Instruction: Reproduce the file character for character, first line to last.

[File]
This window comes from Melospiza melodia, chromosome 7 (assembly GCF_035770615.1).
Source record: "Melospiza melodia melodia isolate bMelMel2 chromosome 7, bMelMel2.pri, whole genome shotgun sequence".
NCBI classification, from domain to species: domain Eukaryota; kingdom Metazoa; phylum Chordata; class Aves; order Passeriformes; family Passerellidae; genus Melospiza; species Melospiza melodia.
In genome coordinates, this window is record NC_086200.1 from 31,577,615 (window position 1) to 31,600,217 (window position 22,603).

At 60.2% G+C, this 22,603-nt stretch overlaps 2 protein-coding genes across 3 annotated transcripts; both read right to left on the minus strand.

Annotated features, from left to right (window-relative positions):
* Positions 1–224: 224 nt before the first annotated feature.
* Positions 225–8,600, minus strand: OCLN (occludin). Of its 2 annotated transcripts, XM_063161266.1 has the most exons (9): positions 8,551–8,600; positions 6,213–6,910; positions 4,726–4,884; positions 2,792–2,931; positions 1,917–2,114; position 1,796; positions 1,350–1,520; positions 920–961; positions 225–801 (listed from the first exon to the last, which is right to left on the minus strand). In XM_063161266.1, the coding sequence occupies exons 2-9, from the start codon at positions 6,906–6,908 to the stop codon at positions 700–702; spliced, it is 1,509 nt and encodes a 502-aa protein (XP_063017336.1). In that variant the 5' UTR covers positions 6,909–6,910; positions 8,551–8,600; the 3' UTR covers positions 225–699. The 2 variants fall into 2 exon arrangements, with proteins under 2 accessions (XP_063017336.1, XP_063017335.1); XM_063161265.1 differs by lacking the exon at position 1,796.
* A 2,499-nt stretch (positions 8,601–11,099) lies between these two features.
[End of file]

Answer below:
This window comes from Melospiza melodia, chromosome 7 (assembly GCF_035770615.1).
Source record: "Melospiza melodia melodia isolate bMelMel2 chromosome 7, bMelMel2.pri, whole genome shotgun sequence".
NCBI classification, from domain to species: domain Eukaryota; kingdom Metazoa; phylum Chordata; class Aves; order Passeriformes; family Passerellidae; genus Melospiza; species Melospiza melodia.
In genome coordinates, this window is record NC_086200.1 from 31,577,615 (window position 1) to 31,600,217 (window position 22,603).

At 60.2% G+C, this 22,603-nt stretch overlaps 2 protein-coding genes across 3 annotated transcripts; both read right to left on the minus strand.

Annotated features, from left to right (window-relative positions):
* Positions 1–224: 224 nt before the first annotated feature.
* Positions 225–8,600, minus strand: OCLN (occludin). Of its 2 annotated transcripts, XM_063161266.1 has the most exons (9): positions 8,551–8,600; positions 6,213–6,910; positions 4,726–4,884; positions 2,792–2,931; positions 1,917–2,114; position 1,796; positions 1,350–1,520; positions 920–961; positions 225–801 (listed from the first exon to the last, which is right to left on the minus strand). In XM_063161266.1, the coding sequence occupies exons 2-9, from the start codon at positions 6,906–6,908 to the stop codon at positions 700–702; spliced, it is 1,509 nt and encodes a 502-aa protein (XP_063017336.1). In that variant the 5' UTR covers positions 6,909–6,910; positions 8,551–8,600; the 3' UTR covers positions 225–699. The 2 variants fall into 2 exon arrangements, with proteins under 2 accessions (XP_063017336.1, XP_063017335.1); XM_063161265.1 differs by lacking the exon at position 1,796.
* A 2,499-nt stretch (positions 8,601–11,099) lies between these two features.